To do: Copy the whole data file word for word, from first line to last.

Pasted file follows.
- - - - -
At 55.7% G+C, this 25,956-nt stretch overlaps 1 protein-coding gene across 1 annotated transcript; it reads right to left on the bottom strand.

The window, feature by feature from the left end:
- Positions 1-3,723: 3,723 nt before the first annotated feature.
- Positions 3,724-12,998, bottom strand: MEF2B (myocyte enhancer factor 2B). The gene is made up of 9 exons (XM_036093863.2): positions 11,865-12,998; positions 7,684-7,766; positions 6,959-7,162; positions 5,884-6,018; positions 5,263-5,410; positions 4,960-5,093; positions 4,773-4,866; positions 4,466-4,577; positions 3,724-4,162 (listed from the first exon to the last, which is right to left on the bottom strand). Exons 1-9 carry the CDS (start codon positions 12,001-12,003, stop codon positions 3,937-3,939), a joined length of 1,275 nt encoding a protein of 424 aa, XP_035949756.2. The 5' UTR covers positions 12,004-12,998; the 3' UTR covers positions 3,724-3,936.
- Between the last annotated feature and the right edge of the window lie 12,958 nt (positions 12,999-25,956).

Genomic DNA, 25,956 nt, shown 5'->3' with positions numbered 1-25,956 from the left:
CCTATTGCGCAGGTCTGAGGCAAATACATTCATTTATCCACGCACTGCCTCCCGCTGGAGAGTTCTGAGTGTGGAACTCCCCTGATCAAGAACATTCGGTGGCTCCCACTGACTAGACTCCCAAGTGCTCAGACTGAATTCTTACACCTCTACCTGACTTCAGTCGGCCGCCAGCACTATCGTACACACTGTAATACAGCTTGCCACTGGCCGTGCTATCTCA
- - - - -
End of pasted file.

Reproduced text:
At 55.7% G+C, this 25,956-nt stretch overlaps 1 protein-coding gene across 1 annotated transcript; it reads right to left on the bottom strand.

The window, feature by feature from the left end:
- Positions 1-3,723: 3,723 nt before the first annotated feature.
- Positions 3,724-12,998, bottom strand: MEF2B (myocyte enhancer factor 2B). The gene is made up of 9 exons (XM_036093863.2): positions 11,865-12,998; positions 7,684-7,766; positions 6,959-7,162; positions 5,884-6,018; positions 5,263-5,410; positions 4,960-5,093; positions 4,773-4,866; positions 4,466-4,577; positions 3,724-4,162 (listed from the first exon to the last, which is right to left on the bottom strand). Exons 1-9 carry the CDS (start codon positions 12,001-12,003, stop codon positions 3,937-3,939), a joined length of 1,275 nt encoding a protein of 424 aa, XP_035949756.2. The 5' UTR covers positions 12,004-12,998; the 3' UTR covers positions 3,724-3,936.
- Between the last annotated feature and the right edge of the window lie 12,958 nt (positions 12,999-25,956).

Genomic DNA, 25,956 nt, shown 5'->3' with positions numbered 1-25,956 from the left:
CCTATTGCGCAGGTCTGAGGCAAATACATTCATTTATCCACGCACTGCCTCCCGCTGGAGAGTTCTGAGTGTGGAACTCCCCTGATCAAGAACATTCGGTGGCTCCCACTGACTAGACTCCCAAGTGCTCAGACTGAATTCTTACACCTCTACCTGACTTCAGTCGGCCGCCAGCACTATCGTACACACTGTAATACAGCTTGCCACTGGCCGTGCTATCTCA